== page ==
Trichloroethylene (TCE) is a halogenated hydrocarbon used as a solvent in industrial settings and in house-cleaning products. Exposure to TCE has been linked to increased risk for congenital heart malformations in both human and animal models. Previous studies showed TCE exposure reduced the expression and function of the ATPdependent calcium pump, Serca2a, which is important for regulating calcium flux in myocytes and maintaining physiological cardiac function. In this study, we investigated whether TCE reduced Serca2a expression by altering the methylation status of its proximal promoter region. Low doses of TCE exposure (10 ppb) induced DNA hyper methylation in the Serca2 promoter region in cardiac myoblast cells and rat embryonic cardiac tissue. TCE exposure induced DNA methylation in a region of the Serca2 promoter which is the target for SP1 binding site essential for regulation of Serca2a transcriptional activity. Chromatin immunoprecipitation data confirmed that TCE exposure reduced the binding of SP1 to the Serca2 promoter region adjacent to the methylated CpG dimer. Finally, low-dose TCE exposure reduced the concentration of S-adenosyl-methionine in exposed cells and embryos. These cumulative data indicate that epigenetic mechanisms, including DNA methylation, may be important in mediating the teratogenic effects of TCE in embryonic heart.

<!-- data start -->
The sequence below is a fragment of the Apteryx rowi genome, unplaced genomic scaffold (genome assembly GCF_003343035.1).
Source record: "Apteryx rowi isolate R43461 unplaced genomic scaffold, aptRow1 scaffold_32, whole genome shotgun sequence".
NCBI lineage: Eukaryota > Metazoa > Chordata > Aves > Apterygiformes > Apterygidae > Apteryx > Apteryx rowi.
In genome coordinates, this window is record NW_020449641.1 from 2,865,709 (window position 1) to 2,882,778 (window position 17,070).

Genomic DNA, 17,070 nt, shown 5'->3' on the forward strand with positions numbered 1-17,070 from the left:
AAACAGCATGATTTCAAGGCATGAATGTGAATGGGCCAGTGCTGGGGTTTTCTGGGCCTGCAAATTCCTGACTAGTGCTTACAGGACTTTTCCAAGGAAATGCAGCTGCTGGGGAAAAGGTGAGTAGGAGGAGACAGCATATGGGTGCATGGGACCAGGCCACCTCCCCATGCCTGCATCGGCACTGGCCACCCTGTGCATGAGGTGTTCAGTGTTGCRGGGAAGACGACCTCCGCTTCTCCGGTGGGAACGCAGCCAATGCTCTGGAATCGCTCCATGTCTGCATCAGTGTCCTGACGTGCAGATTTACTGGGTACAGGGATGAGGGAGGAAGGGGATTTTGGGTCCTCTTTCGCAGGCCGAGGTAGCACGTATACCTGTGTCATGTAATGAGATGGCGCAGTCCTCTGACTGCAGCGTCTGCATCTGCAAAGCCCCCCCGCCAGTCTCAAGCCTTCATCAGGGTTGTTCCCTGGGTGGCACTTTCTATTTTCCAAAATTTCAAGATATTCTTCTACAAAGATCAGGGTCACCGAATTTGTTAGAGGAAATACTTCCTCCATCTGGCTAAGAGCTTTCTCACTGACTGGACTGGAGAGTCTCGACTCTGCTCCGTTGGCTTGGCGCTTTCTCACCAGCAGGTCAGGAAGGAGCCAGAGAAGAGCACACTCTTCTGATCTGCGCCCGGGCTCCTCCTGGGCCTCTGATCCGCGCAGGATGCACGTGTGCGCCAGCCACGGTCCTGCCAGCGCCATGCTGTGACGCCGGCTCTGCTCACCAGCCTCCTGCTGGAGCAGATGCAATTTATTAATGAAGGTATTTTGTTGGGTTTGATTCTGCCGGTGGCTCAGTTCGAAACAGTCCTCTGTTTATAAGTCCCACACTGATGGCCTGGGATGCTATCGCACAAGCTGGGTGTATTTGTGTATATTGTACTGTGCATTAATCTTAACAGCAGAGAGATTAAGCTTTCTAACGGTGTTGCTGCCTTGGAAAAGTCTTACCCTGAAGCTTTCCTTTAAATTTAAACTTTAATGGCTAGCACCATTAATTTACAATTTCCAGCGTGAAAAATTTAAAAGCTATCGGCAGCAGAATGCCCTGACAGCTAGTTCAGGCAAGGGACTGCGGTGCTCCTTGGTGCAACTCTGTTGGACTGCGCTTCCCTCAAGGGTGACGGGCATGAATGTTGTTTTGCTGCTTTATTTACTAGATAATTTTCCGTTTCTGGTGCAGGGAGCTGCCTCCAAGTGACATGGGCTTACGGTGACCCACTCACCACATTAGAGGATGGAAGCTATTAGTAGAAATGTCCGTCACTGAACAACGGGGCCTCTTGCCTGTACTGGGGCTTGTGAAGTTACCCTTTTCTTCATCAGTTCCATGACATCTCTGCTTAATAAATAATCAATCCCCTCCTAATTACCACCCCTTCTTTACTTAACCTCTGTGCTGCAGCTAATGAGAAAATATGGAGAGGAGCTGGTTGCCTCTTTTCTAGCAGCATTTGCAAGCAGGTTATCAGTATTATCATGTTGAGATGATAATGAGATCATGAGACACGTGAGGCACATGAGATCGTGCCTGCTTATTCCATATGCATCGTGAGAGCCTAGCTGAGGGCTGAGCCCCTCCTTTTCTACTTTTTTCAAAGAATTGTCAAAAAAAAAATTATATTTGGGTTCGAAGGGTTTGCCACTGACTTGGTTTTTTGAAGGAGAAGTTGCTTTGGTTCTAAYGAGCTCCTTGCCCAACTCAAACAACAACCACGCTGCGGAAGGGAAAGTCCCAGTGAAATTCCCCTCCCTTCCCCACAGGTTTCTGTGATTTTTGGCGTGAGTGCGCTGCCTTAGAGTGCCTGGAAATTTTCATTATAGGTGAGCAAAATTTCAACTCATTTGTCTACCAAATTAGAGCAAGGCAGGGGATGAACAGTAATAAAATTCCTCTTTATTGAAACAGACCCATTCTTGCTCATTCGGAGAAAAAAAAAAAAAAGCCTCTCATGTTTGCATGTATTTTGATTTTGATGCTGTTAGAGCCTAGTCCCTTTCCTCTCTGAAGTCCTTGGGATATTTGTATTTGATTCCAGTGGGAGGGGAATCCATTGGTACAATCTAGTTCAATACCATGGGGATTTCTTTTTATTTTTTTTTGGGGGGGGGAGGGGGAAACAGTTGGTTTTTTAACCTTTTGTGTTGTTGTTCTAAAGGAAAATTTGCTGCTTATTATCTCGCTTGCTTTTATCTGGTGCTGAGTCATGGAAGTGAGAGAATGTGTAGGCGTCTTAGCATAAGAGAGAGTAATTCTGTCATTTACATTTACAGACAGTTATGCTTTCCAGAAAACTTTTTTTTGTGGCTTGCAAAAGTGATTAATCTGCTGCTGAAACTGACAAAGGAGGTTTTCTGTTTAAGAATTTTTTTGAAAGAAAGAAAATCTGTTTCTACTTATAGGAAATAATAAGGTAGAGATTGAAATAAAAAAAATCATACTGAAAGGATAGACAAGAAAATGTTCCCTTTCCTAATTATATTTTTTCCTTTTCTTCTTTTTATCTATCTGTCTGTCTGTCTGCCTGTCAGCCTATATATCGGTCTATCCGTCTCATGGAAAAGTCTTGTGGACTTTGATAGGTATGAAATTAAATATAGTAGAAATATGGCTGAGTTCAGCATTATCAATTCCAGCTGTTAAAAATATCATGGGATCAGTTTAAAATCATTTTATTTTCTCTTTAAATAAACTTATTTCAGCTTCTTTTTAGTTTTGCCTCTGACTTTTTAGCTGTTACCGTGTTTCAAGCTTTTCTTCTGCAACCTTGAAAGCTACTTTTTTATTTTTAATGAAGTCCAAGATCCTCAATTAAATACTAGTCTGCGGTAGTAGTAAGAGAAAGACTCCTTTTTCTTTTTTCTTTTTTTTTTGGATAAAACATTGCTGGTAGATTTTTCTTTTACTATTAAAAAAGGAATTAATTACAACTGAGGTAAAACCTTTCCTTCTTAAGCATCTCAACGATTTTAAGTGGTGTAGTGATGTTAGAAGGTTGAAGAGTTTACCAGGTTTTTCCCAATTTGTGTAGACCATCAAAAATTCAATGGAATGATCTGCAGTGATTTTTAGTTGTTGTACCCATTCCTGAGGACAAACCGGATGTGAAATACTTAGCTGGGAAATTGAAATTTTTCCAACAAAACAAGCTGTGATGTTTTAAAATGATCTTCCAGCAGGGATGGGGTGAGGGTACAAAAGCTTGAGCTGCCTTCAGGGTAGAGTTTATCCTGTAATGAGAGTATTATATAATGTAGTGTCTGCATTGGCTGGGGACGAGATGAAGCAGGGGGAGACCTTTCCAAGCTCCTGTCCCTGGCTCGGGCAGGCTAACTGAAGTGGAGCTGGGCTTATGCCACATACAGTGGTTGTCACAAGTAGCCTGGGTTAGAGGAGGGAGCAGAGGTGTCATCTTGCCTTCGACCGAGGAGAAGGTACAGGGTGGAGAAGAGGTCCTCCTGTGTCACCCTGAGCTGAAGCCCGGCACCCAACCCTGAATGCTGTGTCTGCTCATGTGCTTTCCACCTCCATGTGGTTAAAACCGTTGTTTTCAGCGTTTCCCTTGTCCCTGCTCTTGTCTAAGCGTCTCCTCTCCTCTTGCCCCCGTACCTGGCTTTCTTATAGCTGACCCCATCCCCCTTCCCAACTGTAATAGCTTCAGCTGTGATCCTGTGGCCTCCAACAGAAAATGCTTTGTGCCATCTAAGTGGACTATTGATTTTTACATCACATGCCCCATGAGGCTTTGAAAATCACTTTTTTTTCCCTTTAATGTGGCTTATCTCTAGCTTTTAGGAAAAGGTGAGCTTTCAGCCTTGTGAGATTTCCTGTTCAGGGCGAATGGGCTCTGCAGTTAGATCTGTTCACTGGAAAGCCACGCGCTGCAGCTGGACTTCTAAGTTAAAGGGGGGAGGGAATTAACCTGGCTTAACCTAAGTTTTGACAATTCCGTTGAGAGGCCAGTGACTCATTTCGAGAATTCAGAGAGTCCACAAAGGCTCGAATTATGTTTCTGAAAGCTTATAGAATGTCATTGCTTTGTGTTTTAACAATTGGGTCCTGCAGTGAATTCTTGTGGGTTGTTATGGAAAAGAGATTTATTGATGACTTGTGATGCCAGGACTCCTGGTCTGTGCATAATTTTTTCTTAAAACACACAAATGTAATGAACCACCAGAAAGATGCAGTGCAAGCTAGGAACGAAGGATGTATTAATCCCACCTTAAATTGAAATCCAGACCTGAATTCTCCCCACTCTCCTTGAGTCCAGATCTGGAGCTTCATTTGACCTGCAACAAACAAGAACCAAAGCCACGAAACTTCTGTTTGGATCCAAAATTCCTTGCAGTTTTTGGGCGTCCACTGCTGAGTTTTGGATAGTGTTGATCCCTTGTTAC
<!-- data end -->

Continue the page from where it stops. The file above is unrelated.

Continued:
- Cardiac development
- DNA methylation
ASJC Scopus subject areas
- Molecular Biology
- Cardiology and Cardiovascular Medicine